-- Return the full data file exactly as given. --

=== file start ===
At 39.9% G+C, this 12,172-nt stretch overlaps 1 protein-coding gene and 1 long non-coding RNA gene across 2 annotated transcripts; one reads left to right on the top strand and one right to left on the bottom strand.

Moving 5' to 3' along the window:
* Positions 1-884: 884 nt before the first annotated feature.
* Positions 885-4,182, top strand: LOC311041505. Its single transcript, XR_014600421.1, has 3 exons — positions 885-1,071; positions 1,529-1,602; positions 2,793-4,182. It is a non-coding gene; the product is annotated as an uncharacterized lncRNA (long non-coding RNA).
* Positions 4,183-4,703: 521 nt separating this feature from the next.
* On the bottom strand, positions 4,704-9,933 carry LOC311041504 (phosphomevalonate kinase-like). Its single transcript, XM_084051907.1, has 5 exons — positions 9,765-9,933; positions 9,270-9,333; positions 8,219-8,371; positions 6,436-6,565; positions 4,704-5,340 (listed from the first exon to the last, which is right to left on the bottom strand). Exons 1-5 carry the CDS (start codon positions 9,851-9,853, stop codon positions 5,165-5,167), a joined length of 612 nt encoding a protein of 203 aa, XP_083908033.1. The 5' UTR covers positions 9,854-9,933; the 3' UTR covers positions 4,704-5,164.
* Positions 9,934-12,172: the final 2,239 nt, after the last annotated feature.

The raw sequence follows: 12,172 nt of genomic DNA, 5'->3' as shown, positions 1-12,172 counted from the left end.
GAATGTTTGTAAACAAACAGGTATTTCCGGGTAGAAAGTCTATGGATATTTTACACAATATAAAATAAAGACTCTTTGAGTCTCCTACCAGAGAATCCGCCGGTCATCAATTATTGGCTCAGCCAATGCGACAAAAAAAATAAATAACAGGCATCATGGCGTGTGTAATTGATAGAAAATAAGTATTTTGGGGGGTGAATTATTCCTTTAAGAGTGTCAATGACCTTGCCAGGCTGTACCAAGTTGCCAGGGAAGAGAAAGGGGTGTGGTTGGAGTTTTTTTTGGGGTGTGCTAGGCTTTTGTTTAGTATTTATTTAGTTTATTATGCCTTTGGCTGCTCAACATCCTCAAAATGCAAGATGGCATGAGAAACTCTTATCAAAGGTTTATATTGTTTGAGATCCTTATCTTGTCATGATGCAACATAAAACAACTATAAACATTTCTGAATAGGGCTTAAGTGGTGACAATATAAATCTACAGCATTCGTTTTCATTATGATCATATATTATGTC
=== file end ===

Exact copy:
At 39.9% G+C, this 12,172-nt stretch overlaps 1 protein-coding gene and 1 long non-coding RNA gene across 2 annotated transcripts; one reads left to right on the top strand and one right to left on the bottom strand.

Moving 5' to 3' along the window:
* Positions 1-884: 884 nt before the first annotated feature.
* Positions 885-4,182, top strand: LOC311041505. Its single transcript, XR_014600421.1, has 3 exons — positions 885-1,071; positions 1,529-1,602; positions 2,793-4,182. It is a non-coding gene; the product is annotated as an uncharacterized lncRNA (long non-coding RNA).
* Positions 4,183-4,703: 521 nt separating this feature from the next.
* On the bottom strand, positions 4,704-9,933 carry LOC311041504 (phosphomevalonate kinase-like). Its single transcript, XM_084051907.1, has 5 exons — positions 9,765-9,933; positions 9,270-9,333; positions 8,219-8,371; positions 6,436-6,565; positions 4,704-5,340 (listed from the first exon to the last, which is right to left on the bottom strand). Exons 1-5 carry the CDS (start codon positions 9,851-9,853, stop codon positions 5,165-5,167), a joined length of 612 nt encoding a protein of 203 aa, XP_083908033.1. The 5' UTR covers positions 9,854-9,933; the 3' UTR covers positions 4,704-5,164.
* Positions 9,934-12,172: the final 2,239 nt, after the last annotated feature.

The raw sequence follows: 12,172 nt of genomic DNA, 5'->3' as shown, positions 1-12,172 counted from the left end.
GAATGTTTGTAAACAAACAGGTATTTCCGGGTAGAAAGTCTATGGATATTTTACACAATATAAAATAAAGACTCTTTGAGTCTCCTACCAGAGAATCCGCCGGTCATCAATTATTGGCTCAGCCAATGCGACAAAAAAAATAAATAACAGGCATCATGGCGTGTGTAATTGATAGAAAATAAGTATTTTGGGGGGTGAATTATTCCTTTAAGAGTGTCAATGACCTTGCCAGGCTGTACCAAGTTGCCAGGGAAGAGAAAGGGGTGTGGTTGGAGTTTTTTTTGGGGTGTGCTAGGCTTTTGTTTAGTATTTATTTAGTTTATTATGCCTTTGGCTGCTCAACATCCTCAAAATGCAAGATGGCATGAGAAACTCTTATCAAAGGTTTATATTGTTTGAGATCCTTATCTTGTCATGATGCAACATAAAACAACTATAAACATTTCTGAATAGGGCTTAAGTGGTGACAATATAAATCTACAGCATTCGTTTTCATTATGATCATATATTATGTC